Running compute jobs on such hardware often goes like this. When a user requests to run an intensive task on a particular data set, the system will first reserve a set of computing nodes. Then the data are partitioned and copied from the storage server into these computing nodes before the task is executed. This process is illustrated in Figure 5.1 (top). This computing model will be referred to as bringing data to computation. In this model, if a data set is being analyzed in multiple iterations, it is very likely that the data will be copied multiple times from the storage cluster to the compute nodes without reusability. This is because the compute node scheduler normally does not have or keep knowledge of where data have previously been held. The need to copy data multiple times tends to make such a computation model inefficient, and I/O becomes the bottleneck when all tasks constantly pull data from the storage cluster (the red arrow). This in turn leads to poor scalability; adding more nodes to the computing cluster would not increase its performance.

To solve this problem, Hadoop implements a bring compute to the data strategy that combines both computing and storage at each node of the cluster. In this setup, each node offers both computing power and storage capacity. As shown in Figure 5.1 (bottom), when users submit a task to be run on a data set, the scheduler will first look for nodes that contain the data, and if the nodes are available, it will schedule the task to run directly on those nodes. If a node is busy with another task, data will still be copied to available nodes, but the scheduler will maintain records of the copy for subsequent use of the data. In addition, data copying can be minimized by increasing the data duplication in the cluster, which also increases the potential for parallelism, since the scheduler has more choices to allocate computing without copying. Since both the compute and data storage are closely coupled for this model, it is best suited for data-intensive applications.

Given that Hadoop was designed for batch data processing at scale, this model fits the system nicely, especially with the support of HDFS. However, in an environment where tasks are more compute intensive, a traditional high-performance computing environment is probably best since it tends to spend more resources on CPU cores. It should be clear now that the Hadoop model has hardware implications, and computer architects have optimized systems for data-intensive computing.

5.3.3 Hardware provisioning

Hadoop requires a distributed cluster of machines to operate efficiently. (It can be set up to run entirely on a single computer, but this should only be done for technology demonstration purposes.) This is mostly because the MapReduce performance heavily depends on the total I/O throughput (i.e., disk read and write) of the entire system. Having a distributed cluster, where each machine has its own set of hard drives, is one of the most efficient ways to maximize this throughput.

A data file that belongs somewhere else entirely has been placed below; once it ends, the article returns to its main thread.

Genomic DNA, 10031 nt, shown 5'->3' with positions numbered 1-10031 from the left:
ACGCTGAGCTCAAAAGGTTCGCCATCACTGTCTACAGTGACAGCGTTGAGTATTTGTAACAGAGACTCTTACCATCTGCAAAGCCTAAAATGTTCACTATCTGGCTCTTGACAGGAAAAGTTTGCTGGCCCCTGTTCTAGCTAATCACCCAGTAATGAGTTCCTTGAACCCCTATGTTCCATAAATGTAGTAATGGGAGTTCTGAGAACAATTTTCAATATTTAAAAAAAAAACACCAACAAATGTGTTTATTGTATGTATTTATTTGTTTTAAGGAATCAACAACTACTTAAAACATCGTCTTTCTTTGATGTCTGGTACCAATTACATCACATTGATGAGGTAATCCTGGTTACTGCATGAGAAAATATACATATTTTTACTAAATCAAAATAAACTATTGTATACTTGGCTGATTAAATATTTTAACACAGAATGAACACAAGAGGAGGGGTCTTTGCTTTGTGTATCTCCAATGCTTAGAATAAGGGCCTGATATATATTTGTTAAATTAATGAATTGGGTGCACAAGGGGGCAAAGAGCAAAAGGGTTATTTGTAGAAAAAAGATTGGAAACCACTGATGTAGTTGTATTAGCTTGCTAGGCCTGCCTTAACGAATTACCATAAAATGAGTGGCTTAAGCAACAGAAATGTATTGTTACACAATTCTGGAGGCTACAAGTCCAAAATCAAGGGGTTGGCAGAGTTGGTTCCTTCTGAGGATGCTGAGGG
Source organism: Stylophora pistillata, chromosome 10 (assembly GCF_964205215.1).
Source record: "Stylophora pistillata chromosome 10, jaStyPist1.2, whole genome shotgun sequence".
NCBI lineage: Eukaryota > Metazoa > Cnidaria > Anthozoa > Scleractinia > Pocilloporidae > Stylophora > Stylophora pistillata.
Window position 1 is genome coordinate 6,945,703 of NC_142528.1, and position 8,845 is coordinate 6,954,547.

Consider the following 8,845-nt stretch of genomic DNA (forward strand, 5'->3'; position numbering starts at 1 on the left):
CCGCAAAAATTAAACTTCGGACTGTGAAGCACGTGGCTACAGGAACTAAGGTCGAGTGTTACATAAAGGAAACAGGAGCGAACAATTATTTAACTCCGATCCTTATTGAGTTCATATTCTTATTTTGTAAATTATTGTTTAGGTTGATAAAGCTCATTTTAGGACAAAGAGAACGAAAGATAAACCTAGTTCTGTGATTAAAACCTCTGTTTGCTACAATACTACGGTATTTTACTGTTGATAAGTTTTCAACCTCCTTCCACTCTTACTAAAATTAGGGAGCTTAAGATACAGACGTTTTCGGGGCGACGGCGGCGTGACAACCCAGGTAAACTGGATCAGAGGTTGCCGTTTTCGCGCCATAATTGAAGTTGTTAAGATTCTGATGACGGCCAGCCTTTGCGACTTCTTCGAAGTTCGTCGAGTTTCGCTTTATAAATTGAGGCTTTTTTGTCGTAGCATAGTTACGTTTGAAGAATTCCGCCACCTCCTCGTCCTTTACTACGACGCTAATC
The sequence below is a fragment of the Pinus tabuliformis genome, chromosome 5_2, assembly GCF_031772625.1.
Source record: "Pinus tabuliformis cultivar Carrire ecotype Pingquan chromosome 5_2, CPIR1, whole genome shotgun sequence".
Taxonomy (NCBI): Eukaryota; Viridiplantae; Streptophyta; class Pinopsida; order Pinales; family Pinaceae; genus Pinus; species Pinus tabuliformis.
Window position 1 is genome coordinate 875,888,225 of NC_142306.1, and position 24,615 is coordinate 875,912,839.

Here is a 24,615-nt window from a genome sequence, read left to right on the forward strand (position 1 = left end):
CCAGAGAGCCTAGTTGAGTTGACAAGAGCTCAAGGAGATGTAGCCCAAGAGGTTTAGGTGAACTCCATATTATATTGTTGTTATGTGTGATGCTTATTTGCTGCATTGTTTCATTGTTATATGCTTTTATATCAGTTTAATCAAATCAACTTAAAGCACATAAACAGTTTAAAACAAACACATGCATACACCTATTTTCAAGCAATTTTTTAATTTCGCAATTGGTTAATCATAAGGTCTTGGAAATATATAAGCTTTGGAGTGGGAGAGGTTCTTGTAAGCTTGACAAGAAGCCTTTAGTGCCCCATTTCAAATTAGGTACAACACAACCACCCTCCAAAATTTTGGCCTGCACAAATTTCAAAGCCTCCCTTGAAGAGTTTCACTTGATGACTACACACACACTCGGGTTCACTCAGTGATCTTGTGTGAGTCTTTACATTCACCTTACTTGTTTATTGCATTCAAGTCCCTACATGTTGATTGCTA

A typical Hadoop cluster consists of two types of machine: masters and workers. Master machines are those exclusively reserved for running services that are critical to the framework operations. Some examples are the NameNode and the JobTracker services, which are tasked to manage how data and tasks are distributed among the machines, respectively. The worker machines are reserved for data storage and for running actual computation tasks (i.e., map and reduce). It is normal to have worker machines that can be included or removed from an operational cluster on demand. This ability to vary the number of worker nodes makes the overall system more tolerant of failure. However, master machines are usually required to be running uninterrupted.

Provisioning and configuring the hardware for Hadoop, like any other parallel computing, are some of the most important and complex tasks in setting up a cluster, and they often require a lot of experience and careful consideration. Major big data vendors provide guidelines and tools to facilitate the process (Apache Software Foundation n.d.; Cloudera n.d.). most decisions will be based on the types of analysis to be run on the cluster, for which only you, as the user, can provide the best input.

5.3.4 Programming in Hadoop

Now that we are equipped with the knowledge that Hadoop is a MapReduce implementation that runs on HDFS and a bring-compute-to-the-data model, we can go over the design of a Hadoop MapReduce job. A MapReduce job is still composed of three phases: map, shuffle, and reduce. However, Hadoop divides the map and reduce phases into smaller tasks.

Each map phase in Hadoop is divided into five tasks: input format, record reader, mapper, combiner, and partitioner. An input format task is in charge of talking to the input data presumably sitting on HDFS, and splitting it into partitions (e.g., by breaking lines at line breaks). Then a record reader task is responsible for translating the split data into the key–value pair records so that they can be processed by the mapper. By default, Hadoop parses files into key–value pairs of line numbers and line contents. However, both input formats and record readers are fully customizable and can be programmed to read custom data including binary files. It is important to note that input formats and record readers only provide data partitioning; they do not move data around computing nodes.

After the records are generated, mappers are spawned—typically on nodes containing the blocks—to run through these records and output zero or more new key–value pairs. A mapper in Hadoop is equivalent to the map function of the MapReduce model that we discussed earlier. The selection of the key to be output from the mapper will heavily depend on the data processing pipeline and could greatly affect the performance of the framework. Mappers are executed concurrently in Hadoop as long as resources permit.